Monday, 26 January 2015

A Necklace of Raindrops

Sheesh, my blogging is horribly sporadic just now and has been for so many months that I wouldn't blame regular visitors for scarpering altogether. Tumbleweeds don't make for very entertaining reading. Assuming there are a few remaining stoic readers who still visit here I'm waving guiltily and offering a chocolatey sorry biscuit. 

An article I wrote about Joan Aiken's collection of magical children's stories 'A Necklace of Raindrops' has been published over on the brilliant women's magazine Standard Issue. This is a very significant book for me. The necklace in question influences the weather, saves a country from drought and I wanted one like it so very badly that it inspired me to begin making jewellery at a young age. That overwhelming urge to recreate the necklace in Aiken's story would eventually transform into my day job and I write about what happened when I introduced the book to my daughters.

You can read about it here. If you like what you read on Standard Issue a quick click of the recommend button at the bottom of our articles would help the team who make this very new online magazine to know whether we're producing material that people enjoy reading. It would help so much. Thankyou.

Tomorrow I'll be back to explain what has stolen my time away from blogging. It will be appearing on the shelves of Sainsbury's (!) this very Thursday. It has been thrilling and exhausting and there's a link to it in my sidebar....

Thursday, 8 January 2015

In search of flowers

I'd popped over to read Sue's latest post at The Quince Tree a day or two ago to read about her strategies for surviving January. It's not surprising that many of us need a plan of action. It's often the month that has the lowest levels of illuminance/sunlight (measured in lux). The sun's rays are obscured by thick cloud for much of the coming weeks which has a direct effect on seratonin levels. This is why I ran the Making Winter project in the winter of 2011/2012.

Despite this I find that I feel hopeful at this time of year. I have to confess that I'm not Christmas's number one fan and when January arrives I feel refreshed and immediately begin to look forward to Spring. There's no doubt that it's a dreary month, weather-wise. In fact for much of today the cloud was so thick that there was little more than twilight here on the edge of the Fens, but mentally I'm looking beyond winter towards the lighter days.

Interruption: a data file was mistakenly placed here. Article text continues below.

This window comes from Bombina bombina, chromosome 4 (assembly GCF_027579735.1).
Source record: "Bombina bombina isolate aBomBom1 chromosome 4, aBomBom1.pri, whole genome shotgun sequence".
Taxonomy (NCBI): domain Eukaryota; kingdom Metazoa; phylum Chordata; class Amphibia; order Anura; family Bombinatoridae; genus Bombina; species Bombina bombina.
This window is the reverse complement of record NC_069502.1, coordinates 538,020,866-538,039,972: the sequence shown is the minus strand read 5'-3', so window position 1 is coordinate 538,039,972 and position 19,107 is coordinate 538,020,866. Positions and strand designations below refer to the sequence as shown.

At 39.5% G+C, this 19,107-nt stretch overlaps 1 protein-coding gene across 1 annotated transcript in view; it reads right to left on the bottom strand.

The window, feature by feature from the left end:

Yesterday I had a strong urge to find some flowers. I'd spotted that my winter sweet was in bloom. This is a waxy, almost unearthly flower with a heady smell that seems to combine jasmine and hyacinth. It's a welcome treat just after Christmas and I often forget about it until it opens its strange buds. I'd also spotted a kind of cherry/prunus flowering next to a scout hut in Fordham. I decided to go on a flower hunt. I was prepared to cheat if neccessary (there are two garden centres in Fordham).

Things began well. I found a self-seeded viola in a pot outside the front door, saw that my white viburnum was sporting some very Spring-like white blossom and my winter flowering jasmine was studded with tiny yellow flowers. I now have to confess that I snipped one or two small twigs of a scented pink viburnum that was covered in blossom but looking straggly and unwanted on some wasteground near here. I also burgled a little of the prunus from near the scout hut. I now feel slightly guilty about this. My violas, tete-a-tete and cyclamen came from the garden centre. 

Together these tiny flowers satisfied my floral craving and once I'd bunged them in jars it looked for all the world like Spring on our dining room table. I highly recommend it.

Thursday, 1 January 2015

Damson jam crochet wristwarmers (free pattern)